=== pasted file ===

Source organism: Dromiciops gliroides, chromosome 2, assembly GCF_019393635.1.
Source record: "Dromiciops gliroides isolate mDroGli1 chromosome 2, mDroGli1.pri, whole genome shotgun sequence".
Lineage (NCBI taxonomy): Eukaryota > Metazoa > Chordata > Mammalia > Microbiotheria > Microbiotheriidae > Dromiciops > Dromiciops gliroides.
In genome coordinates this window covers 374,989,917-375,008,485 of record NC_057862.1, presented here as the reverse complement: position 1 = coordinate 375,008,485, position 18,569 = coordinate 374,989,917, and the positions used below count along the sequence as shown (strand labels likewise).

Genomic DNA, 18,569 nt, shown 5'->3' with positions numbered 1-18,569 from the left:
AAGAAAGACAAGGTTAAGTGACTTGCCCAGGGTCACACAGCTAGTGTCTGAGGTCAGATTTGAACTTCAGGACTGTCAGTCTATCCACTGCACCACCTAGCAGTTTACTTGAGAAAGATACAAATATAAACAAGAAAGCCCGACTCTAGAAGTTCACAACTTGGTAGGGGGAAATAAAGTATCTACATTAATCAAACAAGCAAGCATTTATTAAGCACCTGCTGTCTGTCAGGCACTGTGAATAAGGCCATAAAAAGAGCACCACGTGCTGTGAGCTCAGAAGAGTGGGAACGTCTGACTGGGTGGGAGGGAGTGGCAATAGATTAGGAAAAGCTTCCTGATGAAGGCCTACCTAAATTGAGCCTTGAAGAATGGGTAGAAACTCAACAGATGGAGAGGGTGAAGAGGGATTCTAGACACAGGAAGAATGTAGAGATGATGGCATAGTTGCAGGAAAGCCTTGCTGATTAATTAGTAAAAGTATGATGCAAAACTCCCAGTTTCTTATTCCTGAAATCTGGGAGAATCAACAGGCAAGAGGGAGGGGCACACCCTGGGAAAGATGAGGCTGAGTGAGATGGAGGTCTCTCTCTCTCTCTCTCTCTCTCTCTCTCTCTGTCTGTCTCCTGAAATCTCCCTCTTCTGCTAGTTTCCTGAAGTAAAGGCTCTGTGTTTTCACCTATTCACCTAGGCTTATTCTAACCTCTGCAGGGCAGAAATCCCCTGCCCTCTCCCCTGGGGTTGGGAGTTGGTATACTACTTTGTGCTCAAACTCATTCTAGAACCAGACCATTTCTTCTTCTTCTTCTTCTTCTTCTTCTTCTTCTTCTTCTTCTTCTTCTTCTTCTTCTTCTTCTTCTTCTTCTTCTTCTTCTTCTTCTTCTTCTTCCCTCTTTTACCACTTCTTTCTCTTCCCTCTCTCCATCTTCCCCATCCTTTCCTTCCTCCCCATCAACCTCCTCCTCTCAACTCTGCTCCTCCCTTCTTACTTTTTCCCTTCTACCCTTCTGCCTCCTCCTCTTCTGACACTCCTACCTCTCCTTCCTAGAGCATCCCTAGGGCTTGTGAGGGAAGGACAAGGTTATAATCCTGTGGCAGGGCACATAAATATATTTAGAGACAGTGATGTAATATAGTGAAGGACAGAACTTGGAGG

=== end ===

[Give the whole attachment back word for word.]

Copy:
Source organism: Dromiciops gliroides, chromosome 2, assembly GCF_019393635.1.
Source record: "Dromiciops gliroides isolate mDroGli1 chromosome 2, mDroGli1.pri, whole genome shotgun sequence".
Lineage (NCBI taxonomy): Eukaryota > Metazoa > Chordata > Mammalia > Microbiotheria > Microbiotheriidae > Dromiciops > Dromiciops gliroides.
In genome coordinates this window covers 374,989,917-375,008,485 of record NC_057862.1, presented here as the reverse complement: position 1 = coordinate 375,008,485, position 18,569 = coordinate 374,989,917, and the positions used below count along the sequence as shown (strand labels likewise).

Genomic DNA, 18,569 nt, shown 5'->3' with positions numbered 1-18,569 from the left:
AAGAAAGACAAGGTTAAGTGACTTGCCCAGGGTCACACAGCTAGTGTCTGAGGTCAGATTTGAACTTCAGGACTGTCAGTCTATCCACTGCACCACCTAGCAGTTTACTTGAGAAAGATACAAATATAAACAAGAAAGCCCGACTCTAGAAGTTCACAACTTGGTAGGGGGAAATAAAGTATCTACATTAATCAAACAAGCAAGCATTTATTAAGCACCTGCTGTCTGTCAGGCACTGTGAATAAGGCCATAAAAAGAGCACCACGTGCTGTGAGCTCAGAAGAGTGGGAACGTCTGACTGGGTGGGAGGGAGTGGCAATAGATTAGGAAAAGCTTCCTGATGAAGGCCTACCTAAATTGAGCCTTGAAGAATGGGTAGAAACTCAACAGATGGAGAGGGTGAAGAGGGATTCTAGACACAGGAAGAATGTAGAGATGATGGCATAGTTGCAGGAAAGCCTTGCTGATTAATTAGTAAAAGTATGATGCAAAACTCCCAGTTTCTTATTCCTGAAATCTGGGAGAATCAACAGGCAAGAGGGAGGGGCACACCCTGGGAAAGATGAGGCTGAGTGAGATGGAGGTCTCTCTCTCTCTCTCTCTCTCTCTCTCTCTCTGTCTGTCTCCTGAAATCTCCCTCTTCTGCTAGTTTCCTGAAGTAAAGGCTCTGTGTTTTCACCTATTCACCTAGGCTTATTCTAACCTCTGCAGGGCAGAAATCCCCTGCCCTCTCCCCTGGGGTTGGGAGTTGGTATACTACTTTGTGCTCAAACTCATTCTAGAACCAGACCATTTCTTCTTCTTCTTCTTCTTCTTCTTCTTCTTCTTCTTCTTCTTCTTCTTCTTCTTCTTCTTCTTCTTCTTCTTCTTCTTCTTCTTCTTCTTCTTCCCTCTTTTACCACTTCTTTCTCTTCCCTCTCTCCATCTTCCCCATCCTTTCCTTCCTCCCCATCAACCTCCTCCTCTCAACTCTGCTCCTCCCTTCTTACTTTTTCCCTTCTACCCTTCTGCCTCCTCCTCTTCTGACACTCCTACCTCTCCTTCCTAGAGCATCCCTAGGGCTTGTGAGGGAAGGACAAGGTTATAATCCTGTGGCAGGGCACATAAATATATTTAGAGACAGTGATGTAATATAGTGAAGGACAGAACTTGGAGG